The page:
There is an opportunity to add value in cities through a mix of investment types, write Frederic Jariel and Pierre Vaquier

Frederic Jariel

Much has been made of the coronavirus and its impact on cities – people are fleeing their cramped apartments and enjoying country life, and businesses are closing at alarming rates. Certainly the negative consequences of the pandemic have been profound. Nevertheless, there is strong reason to have faith in urbanisation and in the coming rebound of urban areas across the US and Europe. There is value, for investors and residents alike, in the persistence of vibrant cities.

Where is this value? More specifically, cities provide numerous social and economic purposes in a single location, as opposed to suburban and rural areas, which typically specialise economically. 

If you enjoy dining or would like access to multiple school options, if you would like to shorten your commute or reduce your carbon footprint by giving up your car, or if you want access to a larger network to advance your career, cities excel. This will remain true once COVID-19 has subsided, and real estate investors have tremendous opportunities in connecting these functions – often through change-of-use, sector-agnostic strategies.

Consider the cases of La Défense in Paris, or the Financial District in New York City. Both are largely single-purpose neighbourhoods dedicated to work. They are densely populated with skyscrapers and each weekday millions of people enter in the morning and leave before dinner time. Through prioritising workday purposes, La Défense and the Financial District structurally discourage time spent at the areas’ ‘creature comforts’ like restaurants, bars and movie theatres. 

Pierre Vaquier

These neighbourhoods also create traffic and subway congestion at specific times of day. Unsurprisingly, neither district is viewed as a top living destination – although there has recently been good work done to repair their images.

Illustration of plans to revamp Nicholas Shopping Centre

Illustration of plans to revamp Nicholas Shopping Centre

Now consider a city such as Brussels where only a decade ago residents bemoaned the traffic and lack of vibrancy. Today, the city has closed roads to promote pedestrian traffic, encouraging residents to explore and engage with local business, and it is re-zoning to create more multi-use areas so people can live closer to work, eschewing traffic. 

Paris is thinking similarly today, wanting to transition to a city with fewer – or no – cars in iconic districts or streets like the Champs Élysées. 

These examples highlight how living is better when a district caters for every use – and that investing in every use is valuable. In La Défense and the Financial District, not only could these areas be more enjoyable to experience, but economic opportunities are being missed when the focus is too narrowly serving the nine-to-five population. While office flourishes, residential suffers.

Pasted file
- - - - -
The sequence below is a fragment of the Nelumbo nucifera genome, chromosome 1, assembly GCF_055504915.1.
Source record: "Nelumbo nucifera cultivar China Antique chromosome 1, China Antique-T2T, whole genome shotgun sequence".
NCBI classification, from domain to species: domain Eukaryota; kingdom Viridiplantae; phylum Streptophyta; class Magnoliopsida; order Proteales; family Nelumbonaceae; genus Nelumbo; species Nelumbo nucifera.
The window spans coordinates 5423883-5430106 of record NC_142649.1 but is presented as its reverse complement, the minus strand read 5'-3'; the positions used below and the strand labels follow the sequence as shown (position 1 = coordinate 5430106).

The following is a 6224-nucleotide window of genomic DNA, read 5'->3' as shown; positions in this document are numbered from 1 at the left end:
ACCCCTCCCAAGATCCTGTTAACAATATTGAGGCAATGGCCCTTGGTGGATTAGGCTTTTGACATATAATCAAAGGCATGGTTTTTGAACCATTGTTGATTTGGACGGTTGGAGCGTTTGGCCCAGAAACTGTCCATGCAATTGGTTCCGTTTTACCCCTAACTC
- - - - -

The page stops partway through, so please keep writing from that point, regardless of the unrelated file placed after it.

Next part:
Conversely, increased quality of life in Brussels coincided with opportunities for investors. Building a mixed-use community opens the possibility of investment in residential, office, retail and dining. It therefore allows investors to realise the optimal function of each space and mitigates risk across the spectrum of property types.

Take the Nicholsons Shopping Centre in Maidenhead, England, that Tikehau Capital purchased in 2019. It was largely dedicated to a dying asset class, the retail shopping centre. In 2007 the property had been sold for £85m (€98m) and by 2017 the price had plummeted to £37m; by 2019 when we acquired the centre, it was valued at £25m but we began its conversion to primarily residential with office space and ground-floor retail. This unlocked its best use – foot traffic from the residential and office helps retail, and office and retail make living there a more manageable and enjoyable experience.

Vibrancy is not the only reason to be enthusiastic about urbanisation. Urban centres also create economies of sustainability. They enable carbon-free transportation with bikes – or carbon-efficient transportation through subways and buses – and efficient living in terms of space and heat, among other positives. So, through cities, residents can engage in a more environmentally conscious lifestyle and investors can decrease the footprint of their real estate portfolio.

The sustainability of a city is also amplified by mixed-use strategies. When someone is able to walk to work, then to dinner, and then back home, three opportunities to pollute have been eliminated.

One might fairly assert that vibrancy and sustainability alone cannot assuage concerns over COVID-19’s impact on cities. Perhaps not, but mean reversion is a powerful force and past predictions of the end of urbanisation – such as when the internet could have led to remote work – were premature. The pandemic will not last forever and when we reach a safe normalcy, many will crave the positives that cities provide. It is safe to say that hospitality, for example, will generate greater revenues tomorrow than today.

Ultimately, the story of multipurpose neighbourhoods, and of the post-pandemic rebound they might enjoy, is one of value creation. Change-of-use strategies can transform an under-used, or misused, property and expand its potential. In turn, people can inhabit these spaces and invest in them to create vibrancy, thereby generating more value to the investor and to the people around them. Put more plainly: vibrant cities are important and worth supporting through deed and capital as we emerge from the COVID-19 pandemic.

Frederic Jariel and Pierre Vaquier are co-heads of real estate at Tikehau Capital